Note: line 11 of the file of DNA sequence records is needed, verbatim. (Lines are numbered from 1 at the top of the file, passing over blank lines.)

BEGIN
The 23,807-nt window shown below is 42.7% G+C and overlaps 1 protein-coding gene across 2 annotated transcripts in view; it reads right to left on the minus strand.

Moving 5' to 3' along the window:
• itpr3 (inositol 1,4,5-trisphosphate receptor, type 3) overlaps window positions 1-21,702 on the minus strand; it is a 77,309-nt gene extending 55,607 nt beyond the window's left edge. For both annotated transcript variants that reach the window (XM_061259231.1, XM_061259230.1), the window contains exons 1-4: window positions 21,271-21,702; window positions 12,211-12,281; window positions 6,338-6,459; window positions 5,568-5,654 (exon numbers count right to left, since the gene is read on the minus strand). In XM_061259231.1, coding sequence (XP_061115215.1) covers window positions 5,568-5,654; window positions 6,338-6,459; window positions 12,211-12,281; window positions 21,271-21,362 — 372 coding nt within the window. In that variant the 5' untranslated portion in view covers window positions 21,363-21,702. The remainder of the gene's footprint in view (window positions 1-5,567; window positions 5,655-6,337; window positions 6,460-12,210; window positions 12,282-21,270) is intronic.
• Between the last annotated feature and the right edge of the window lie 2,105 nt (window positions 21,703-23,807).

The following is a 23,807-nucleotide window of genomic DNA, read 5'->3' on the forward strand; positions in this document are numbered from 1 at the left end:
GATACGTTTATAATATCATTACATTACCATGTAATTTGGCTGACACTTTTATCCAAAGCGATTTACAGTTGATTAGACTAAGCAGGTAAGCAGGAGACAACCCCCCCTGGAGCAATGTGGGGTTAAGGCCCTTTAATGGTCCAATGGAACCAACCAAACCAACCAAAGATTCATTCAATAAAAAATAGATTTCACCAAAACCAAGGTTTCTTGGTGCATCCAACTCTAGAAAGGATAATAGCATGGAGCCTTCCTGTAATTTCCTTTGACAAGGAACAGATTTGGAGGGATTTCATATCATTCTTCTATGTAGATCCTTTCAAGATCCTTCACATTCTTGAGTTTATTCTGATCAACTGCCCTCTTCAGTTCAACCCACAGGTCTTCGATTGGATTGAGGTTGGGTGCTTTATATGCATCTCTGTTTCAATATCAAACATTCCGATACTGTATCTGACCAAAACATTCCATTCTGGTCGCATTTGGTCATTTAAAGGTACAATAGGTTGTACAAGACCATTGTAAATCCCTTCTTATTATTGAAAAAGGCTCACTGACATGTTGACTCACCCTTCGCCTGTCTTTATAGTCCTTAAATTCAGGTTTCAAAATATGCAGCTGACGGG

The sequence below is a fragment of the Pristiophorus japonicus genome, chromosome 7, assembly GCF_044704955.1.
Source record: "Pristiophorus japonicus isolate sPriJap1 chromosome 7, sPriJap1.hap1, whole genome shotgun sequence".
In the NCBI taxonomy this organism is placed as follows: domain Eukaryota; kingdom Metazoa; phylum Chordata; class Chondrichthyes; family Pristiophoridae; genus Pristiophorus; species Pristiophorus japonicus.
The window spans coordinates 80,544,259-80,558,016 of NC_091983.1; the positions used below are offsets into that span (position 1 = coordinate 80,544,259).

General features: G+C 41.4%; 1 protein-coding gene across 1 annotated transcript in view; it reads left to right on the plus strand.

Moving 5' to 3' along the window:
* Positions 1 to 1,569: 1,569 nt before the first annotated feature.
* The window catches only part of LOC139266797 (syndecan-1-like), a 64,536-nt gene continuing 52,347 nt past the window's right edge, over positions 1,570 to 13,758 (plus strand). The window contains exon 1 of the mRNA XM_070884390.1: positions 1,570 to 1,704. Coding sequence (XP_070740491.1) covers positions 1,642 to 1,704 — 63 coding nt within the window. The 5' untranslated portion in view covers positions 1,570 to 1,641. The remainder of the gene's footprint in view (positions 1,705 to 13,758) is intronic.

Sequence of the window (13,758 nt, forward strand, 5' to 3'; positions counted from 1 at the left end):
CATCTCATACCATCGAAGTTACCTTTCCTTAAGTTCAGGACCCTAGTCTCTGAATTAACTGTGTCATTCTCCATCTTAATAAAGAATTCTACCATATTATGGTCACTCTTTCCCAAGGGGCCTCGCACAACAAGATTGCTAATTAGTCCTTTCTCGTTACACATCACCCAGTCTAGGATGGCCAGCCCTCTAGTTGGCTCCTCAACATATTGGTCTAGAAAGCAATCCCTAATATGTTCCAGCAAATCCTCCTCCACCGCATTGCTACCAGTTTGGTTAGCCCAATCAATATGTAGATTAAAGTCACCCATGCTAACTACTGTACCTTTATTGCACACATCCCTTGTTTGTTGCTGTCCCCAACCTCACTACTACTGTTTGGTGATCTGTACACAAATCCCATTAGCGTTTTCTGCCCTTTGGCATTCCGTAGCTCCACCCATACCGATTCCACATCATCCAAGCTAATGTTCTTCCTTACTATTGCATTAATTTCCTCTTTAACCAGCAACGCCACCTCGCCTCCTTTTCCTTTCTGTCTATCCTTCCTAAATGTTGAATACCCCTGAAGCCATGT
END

General features: G+C 41.4%; 1 protein-coding gene across 1 annotated transcript in view; it reads left to right on the plus strand.